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'All students, regardless of background, should be given information to help them make good financial choices'

Posted on: 06 Jul 2018
Posted by: Karen Kimura

Karen Kimura, learning and development manager at the Girls’ Day School Trust (GDST), argues that schools need to think differently about how to educate young people to manage money.

Last week, the media reported that leading city institutions have called for the government to include financial education in the primary school curriculum. We are increasingly seeing awareness of the need to teach students about finances from a young age. I recently heard Martin Lewis speak about the student finance system in the UK. He spoke with disbelief about the lack of financial education in this country, which leads people to make uninformed and sometimes catastrophic decisions. As a result, he is funding half a million Young Money textbooks for state schools. I am proud to have been asked to give feedback on a chapter of this book.


I feel strongly that all students, regardless of background, should be given information to help them make good financial choices to support this important role. We have introduced two workshops as part of the Girls’ Day School Trust (GDST) CareerStart programme: ‘Finance for University’ and ‘Understanding Money’. These programmes compliment the important work already being undertaken in our schools, across all ages.


The workshop on ‘Finance for University’ is framed around the famous Charles Dickens quote: "Annual income twenty pounds, annual expenditure nineteen [pounds] nineteen [shillings] and six [pence], result happiness. Annual income twenty pounds, annual expenditure twenty pounds ought and six, result misery."


No one – students or parents – understand the student finance system. Parents are never directly told by government ‘you must pay X’, even though the maintenance loan is based on parental income. Students don’t realise there is no correlation between what you borrow and what you pay back. Connected to earnings, NOT loan amount.


Students hearing about the student finance system are often interested to note that they would need to have a starting salary after university of approximately £38k, with above inflation pay rises at regular intervals during their career, and no breaks (e.g. for maternity) in order to be likely to pay back all of their loan plus interest. Anyone starting on a lower salary than this will not pay back all of the original loan amount, let alone the interest, within the 30 year time limit. Therefore, headlines berating the high interest rates of the loans are largely irrelevant for most students.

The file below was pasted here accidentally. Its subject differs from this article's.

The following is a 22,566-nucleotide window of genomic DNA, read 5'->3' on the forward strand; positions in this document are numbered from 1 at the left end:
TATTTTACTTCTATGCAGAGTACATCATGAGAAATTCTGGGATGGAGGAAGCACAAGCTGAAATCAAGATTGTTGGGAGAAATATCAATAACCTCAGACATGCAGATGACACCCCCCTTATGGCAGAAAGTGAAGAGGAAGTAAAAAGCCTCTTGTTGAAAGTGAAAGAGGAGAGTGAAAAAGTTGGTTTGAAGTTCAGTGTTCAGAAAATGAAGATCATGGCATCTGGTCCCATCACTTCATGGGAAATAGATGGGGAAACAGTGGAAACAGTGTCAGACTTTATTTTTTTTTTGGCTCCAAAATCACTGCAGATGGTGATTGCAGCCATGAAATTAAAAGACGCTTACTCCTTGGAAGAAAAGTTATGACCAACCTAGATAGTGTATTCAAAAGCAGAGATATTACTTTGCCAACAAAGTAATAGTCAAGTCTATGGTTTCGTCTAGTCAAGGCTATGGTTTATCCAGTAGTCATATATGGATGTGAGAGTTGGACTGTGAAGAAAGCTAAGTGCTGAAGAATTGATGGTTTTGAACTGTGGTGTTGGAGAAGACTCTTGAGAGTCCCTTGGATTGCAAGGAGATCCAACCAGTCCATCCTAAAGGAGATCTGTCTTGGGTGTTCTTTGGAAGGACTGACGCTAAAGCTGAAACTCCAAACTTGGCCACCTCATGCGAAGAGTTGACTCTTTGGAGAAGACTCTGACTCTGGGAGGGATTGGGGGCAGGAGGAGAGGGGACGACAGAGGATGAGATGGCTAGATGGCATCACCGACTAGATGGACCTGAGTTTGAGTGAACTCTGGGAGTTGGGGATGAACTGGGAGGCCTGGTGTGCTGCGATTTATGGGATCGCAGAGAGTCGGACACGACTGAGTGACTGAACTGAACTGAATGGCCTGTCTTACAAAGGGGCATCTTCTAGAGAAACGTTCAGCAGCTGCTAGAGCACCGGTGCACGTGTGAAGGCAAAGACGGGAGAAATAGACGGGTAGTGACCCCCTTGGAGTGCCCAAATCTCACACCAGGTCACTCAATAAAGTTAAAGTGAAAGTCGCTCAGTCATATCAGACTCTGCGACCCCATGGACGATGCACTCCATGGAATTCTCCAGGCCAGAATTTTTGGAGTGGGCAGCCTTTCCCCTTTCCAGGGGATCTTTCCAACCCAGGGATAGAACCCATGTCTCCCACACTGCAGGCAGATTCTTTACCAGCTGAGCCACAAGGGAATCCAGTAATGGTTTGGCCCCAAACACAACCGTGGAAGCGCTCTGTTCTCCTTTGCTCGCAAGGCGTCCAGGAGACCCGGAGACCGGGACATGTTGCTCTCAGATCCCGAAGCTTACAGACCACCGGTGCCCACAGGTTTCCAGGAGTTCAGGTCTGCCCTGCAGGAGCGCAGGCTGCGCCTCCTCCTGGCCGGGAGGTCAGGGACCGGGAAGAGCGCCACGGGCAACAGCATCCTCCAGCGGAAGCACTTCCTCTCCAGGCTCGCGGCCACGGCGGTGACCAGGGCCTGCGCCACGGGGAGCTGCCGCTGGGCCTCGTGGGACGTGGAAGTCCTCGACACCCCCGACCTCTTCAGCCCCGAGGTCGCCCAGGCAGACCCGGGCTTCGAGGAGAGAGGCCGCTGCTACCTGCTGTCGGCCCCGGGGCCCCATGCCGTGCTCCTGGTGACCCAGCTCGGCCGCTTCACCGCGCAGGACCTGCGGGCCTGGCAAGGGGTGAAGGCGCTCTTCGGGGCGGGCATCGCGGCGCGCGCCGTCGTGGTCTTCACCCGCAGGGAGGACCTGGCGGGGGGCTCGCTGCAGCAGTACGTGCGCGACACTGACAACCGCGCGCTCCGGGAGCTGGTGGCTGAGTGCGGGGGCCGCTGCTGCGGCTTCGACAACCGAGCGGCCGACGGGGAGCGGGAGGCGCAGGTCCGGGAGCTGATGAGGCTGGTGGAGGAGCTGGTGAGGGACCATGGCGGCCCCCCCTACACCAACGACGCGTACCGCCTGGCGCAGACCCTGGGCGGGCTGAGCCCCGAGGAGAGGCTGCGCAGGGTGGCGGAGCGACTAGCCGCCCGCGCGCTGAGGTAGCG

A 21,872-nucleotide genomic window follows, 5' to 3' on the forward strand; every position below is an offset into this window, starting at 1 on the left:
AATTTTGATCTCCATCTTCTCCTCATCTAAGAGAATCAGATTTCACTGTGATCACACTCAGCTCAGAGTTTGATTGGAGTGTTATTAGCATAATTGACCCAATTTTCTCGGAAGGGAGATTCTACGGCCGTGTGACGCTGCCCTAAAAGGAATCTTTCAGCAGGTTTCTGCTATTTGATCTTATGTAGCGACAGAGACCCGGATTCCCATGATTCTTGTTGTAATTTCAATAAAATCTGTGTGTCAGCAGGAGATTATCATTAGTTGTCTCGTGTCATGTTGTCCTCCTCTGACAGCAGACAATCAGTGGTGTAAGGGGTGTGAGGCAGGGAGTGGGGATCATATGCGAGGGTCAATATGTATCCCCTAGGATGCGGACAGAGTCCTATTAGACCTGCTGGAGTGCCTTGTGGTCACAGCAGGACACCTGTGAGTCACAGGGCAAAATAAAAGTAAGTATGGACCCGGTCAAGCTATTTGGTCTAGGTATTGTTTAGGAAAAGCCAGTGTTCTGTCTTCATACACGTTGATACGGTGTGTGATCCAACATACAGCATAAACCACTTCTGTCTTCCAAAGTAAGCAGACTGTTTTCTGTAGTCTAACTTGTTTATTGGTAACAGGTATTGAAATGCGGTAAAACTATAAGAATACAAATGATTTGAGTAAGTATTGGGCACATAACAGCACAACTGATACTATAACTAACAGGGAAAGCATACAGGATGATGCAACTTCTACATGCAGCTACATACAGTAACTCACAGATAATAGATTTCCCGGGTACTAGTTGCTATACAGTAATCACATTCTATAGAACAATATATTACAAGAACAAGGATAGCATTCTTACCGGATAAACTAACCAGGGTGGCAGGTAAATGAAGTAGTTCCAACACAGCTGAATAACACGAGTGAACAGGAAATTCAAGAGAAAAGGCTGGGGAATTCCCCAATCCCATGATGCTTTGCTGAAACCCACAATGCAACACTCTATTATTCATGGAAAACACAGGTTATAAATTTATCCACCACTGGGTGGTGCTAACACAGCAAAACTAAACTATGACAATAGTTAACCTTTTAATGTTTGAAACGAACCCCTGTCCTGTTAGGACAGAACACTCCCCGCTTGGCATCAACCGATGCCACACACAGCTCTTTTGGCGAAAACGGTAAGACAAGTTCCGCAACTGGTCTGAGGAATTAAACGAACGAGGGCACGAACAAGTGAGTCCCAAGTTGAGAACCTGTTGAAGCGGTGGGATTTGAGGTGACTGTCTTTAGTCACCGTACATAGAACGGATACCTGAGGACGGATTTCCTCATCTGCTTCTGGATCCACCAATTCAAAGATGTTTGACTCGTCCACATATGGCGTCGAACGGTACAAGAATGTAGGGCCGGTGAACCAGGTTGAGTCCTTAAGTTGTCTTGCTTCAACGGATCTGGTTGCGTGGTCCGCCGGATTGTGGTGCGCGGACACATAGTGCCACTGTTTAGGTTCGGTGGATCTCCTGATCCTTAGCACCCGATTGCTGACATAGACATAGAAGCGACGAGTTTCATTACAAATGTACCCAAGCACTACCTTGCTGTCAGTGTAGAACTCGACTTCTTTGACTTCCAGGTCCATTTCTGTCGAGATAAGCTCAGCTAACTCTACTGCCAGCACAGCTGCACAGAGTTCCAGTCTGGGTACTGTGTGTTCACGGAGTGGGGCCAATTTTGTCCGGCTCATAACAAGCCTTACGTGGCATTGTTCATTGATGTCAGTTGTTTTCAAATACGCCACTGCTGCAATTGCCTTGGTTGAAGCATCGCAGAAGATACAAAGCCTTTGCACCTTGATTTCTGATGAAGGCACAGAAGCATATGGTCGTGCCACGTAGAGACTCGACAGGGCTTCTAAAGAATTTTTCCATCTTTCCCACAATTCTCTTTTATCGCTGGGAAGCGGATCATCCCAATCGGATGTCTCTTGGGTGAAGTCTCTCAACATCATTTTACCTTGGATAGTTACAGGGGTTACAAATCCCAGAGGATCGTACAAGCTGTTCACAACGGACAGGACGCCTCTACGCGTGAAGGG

Do we need to question the moral responsibility of leading a generation of young people into significant debt without educating pupils about how the system might impact them in the future?


In the workshop we debate good debt vs. bad debt. Students conclude good debt is planned, affordable and for a significant purchase (e.g. education, house, suit for interview, car to get to work). They are shocked by interest rates charged by the cost of borrowing from Pay Day lenders such as Wonga. Years after the adverts were withdrawn, students still recognise the senior citizen characters, showing how much they had seeped into our consciousness.


Generation X and above grew up with the idea that you must work hard, then you can play hard in retirement. Young people are also very happy to work hard. However, they can’t imagine so far in the future, being able to purchase property or have save for a pension. This means that as well as working hard now, they also play hard now, leading to a generational disconnect and headlines such as ‘stop buying avocado on toast and you will be able to afford a house’.


For younger students, the workshop on 'Understanding Money' was put together as a result of student requests to learn more about finance. This workshop is built around the premise 'money is like fire'. A very useful tool, but misuse it, you can get burnt. We look at all the various things we need to budget for each month, including random things such as pet bills, TV Licence and toilet rolls! We share money saving ideas, and discuss the idea that buying nothing has become a radical thing to do in a consumer led society!


Having thought about how much we are likely to spend each month, students consider what they might earn to support this lifestyle. We look at salary levels for example jobs – waiter, plumber, barrister and medical practitioners. This leads to discussions about minimum wage, self-employment and work/life balance. Students are then asked to estimate how much money these roles actually take home each month, after deductions. The realisation is often too much for some, with comments along the lines of ‘I don’t want to pay that much tax!’ being very common.


If you ask students ‘who knows exactly what they have spent this week?’ The only ones who answer yes, are the ones who have spent nothing or very little. They don’t track in any way. Is this storing up problems for the future? Young students rarely receive pocket money they can put in their pockets. They get debit cards/pre-paid cards, usually contactless. They don’t have our experience of counting out coins to check they have enough for the cinema/sweets/stationery etc. you want to purchase. This means we have to think differently about how we educate young people to manage money. At the GDST, we are committed to providing not just a first-class education, but an unparalleled preparation for life to come. The CareerStart finance workshops are focused on encouraging students to research, ask questions and be proactive about managing their money – whatever career path they might choose to follow.

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About Karen Kimura

Karen Kimura is learning and development manager at the Girls’ Day School Trust (GDST).